Gino Reda: Bob Murray was the third-longest tenured GM before his fall from grace. Now that he’s out, what’s the plan to replace him?
Darren Dreger: For the foreseeable future, it’s expected that Jeff Solomon, who was named interim general manager, will share the management duties with Dave Nonis, and primarily that’s because Solomon is based out of California so logistically it makes more sense to name him the interim general manager. They’re going to try and keep this team on point, they do not want to waste a good start by the Anaheim Ducks. That’s been a challenge for head coach Dallas Eakins, keeping this team focused amid all the upheaval, making sure this isn’t a distraction. But for the foreseeable future, Nonis and Solomon will manage the Ducks.
Pierre LeBrun: The Ducks’ owners, Henry and Susan Samueli, as part of their statement on Wednesday referring to Bob Murray, also talked about the GM search and referred to it as something that would be methodical and extensive in terms of their search and may be something that goes into the off-season. I think there’s a couple reasons for that. One, some of the candidates that they are going to identify may not be available to talk to during the season, that they might have to wait until after the season to approach rival front offices to talk to certain people. But, I also think they want to take their time for another reason – this is their first search to make a GM hire outside the organization potentially since they hired Brian Burke in 2005. Because Bob Murray was promoted from within, so they want to take their time and I think they want to talk to a lot of people over the next several months.
Reda: After months of waiting, the Jack Eichel trade finally happened about a week ago, a couple days ago he was greeted [with] a band of showgirls. But what’s the plan for the controversial surgery that played such a huge role in this move?
Chris Johnston: He’ll get that surgery on Friday, and what’s interesting is after taking all of those many months for a team to get on board with the artificial disc replacement surgery, Jack Eichel will only be operated on for about 45 minutes to an hour on Friday and he’ll actually be an outpatient after getting the surgical procedure done. Which means he’ll walk off the operating table and out of the hospital the same day. The plan from there is to have him work with Mark Lindsay for about three weeks post-surgery before eventually getting with the Golden Knights strength team and then he hopes to skate sometime around Christmas and hopes to be back three-to-four months from now.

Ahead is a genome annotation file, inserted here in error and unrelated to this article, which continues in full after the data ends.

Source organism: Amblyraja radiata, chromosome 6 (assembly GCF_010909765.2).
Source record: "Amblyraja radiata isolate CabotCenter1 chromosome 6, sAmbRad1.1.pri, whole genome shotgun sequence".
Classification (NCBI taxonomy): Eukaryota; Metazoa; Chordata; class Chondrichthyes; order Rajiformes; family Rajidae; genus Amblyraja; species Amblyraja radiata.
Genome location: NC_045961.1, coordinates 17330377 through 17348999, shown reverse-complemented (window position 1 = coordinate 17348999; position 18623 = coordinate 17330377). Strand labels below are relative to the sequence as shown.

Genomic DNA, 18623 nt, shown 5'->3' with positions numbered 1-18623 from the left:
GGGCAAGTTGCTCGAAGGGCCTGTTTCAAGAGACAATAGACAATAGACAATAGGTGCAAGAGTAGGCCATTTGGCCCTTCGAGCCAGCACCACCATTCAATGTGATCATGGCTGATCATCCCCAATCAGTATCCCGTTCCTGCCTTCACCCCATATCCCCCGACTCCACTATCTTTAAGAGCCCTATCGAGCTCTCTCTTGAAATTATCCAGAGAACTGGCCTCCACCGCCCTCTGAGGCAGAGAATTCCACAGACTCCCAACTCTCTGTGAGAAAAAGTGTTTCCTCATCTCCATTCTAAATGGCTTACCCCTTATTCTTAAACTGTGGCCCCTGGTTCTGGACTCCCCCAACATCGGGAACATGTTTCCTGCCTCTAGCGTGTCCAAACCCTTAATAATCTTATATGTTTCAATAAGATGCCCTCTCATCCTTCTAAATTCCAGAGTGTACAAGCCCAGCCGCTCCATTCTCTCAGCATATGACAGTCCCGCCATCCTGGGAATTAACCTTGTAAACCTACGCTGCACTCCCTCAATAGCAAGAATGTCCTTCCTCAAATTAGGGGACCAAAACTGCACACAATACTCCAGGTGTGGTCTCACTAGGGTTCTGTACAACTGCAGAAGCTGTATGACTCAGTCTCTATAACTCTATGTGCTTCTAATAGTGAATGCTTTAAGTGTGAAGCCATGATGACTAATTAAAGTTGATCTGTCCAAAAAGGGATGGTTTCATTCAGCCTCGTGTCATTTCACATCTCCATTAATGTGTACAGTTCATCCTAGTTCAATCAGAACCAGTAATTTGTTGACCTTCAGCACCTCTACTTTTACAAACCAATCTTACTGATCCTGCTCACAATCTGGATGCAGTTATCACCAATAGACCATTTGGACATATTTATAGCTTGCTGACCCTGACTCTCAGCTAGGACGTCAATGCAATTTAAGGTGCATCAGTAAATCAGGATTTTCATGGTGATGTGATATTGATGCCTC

Reda: This is just about the time of the season teams start to ask about goaltending. Could Tuukka Rask be an option for teams?
Johnston: He could be. But I think there is one team in his mind and his heart and that’s the Boston Bruins. He’s been working out at their practice facility, doesn’t have a contract. Rask had surgery on a torn labrum on his hip during the off-season. I reached out to his agent who said the goal for him is to play and to win. Rask, previous to this, had been a little non-committal about his playing future, but the focus now is getting healthy, working on that hip and maybe returning as soon as January. He’s even left the door open to Team Finland for the Beijing Olympics.
Reda: Given all the NHL is going through right now, Pierre, you’re hearing the league is reaching out and seeking guidance as it tries to move forward.
LeBrun: You may remember when I interviewed Sheldon Kennedy a couple of weeks ago, that people were pretty surprised to hear from him that in the 20 years or so that him and his respect crew that have been doing work in the field of prevention and education on harassment, abuse, etc. That he had never once heard from the National Hockey League and especially in the wake on the Chicago Blackhawks scandal, you kind of of wonder why not. Well, the league had reached out. I traded text messages with Sheldon Kennedy on Thursday and he said that he has spoken to Kim Davis, the senior executive vice president, this week. A quote from Kennedy, “I felt a real clear understanding of the human issue at the forefront from Kim and a continued urgency and commitment for concrete action.” So, a positive first conversation and more to come between Sheldon Kennedy and the NHL.
Reda: Because of the pandemic we’ve seen a number of national and international events cancelled over the last couple of years. But is Hockey Canada planning on getting involved overseas?
Dreger: No question about that. Hockey Canada, like all of the federations, are watching what’s going on in Ottawa. There’s still concern over COVID-19, it very much threatens the Olympics and some of these international events. But Canada plans on sending a team to the Channel One Cup in Russia; likewise to the Spengler Cup in Switzerland. The Channel One Cup, the Canadian team primarily using KHL players, and at the Spengler Cup, Canada will likely use mostly Swiss or European players.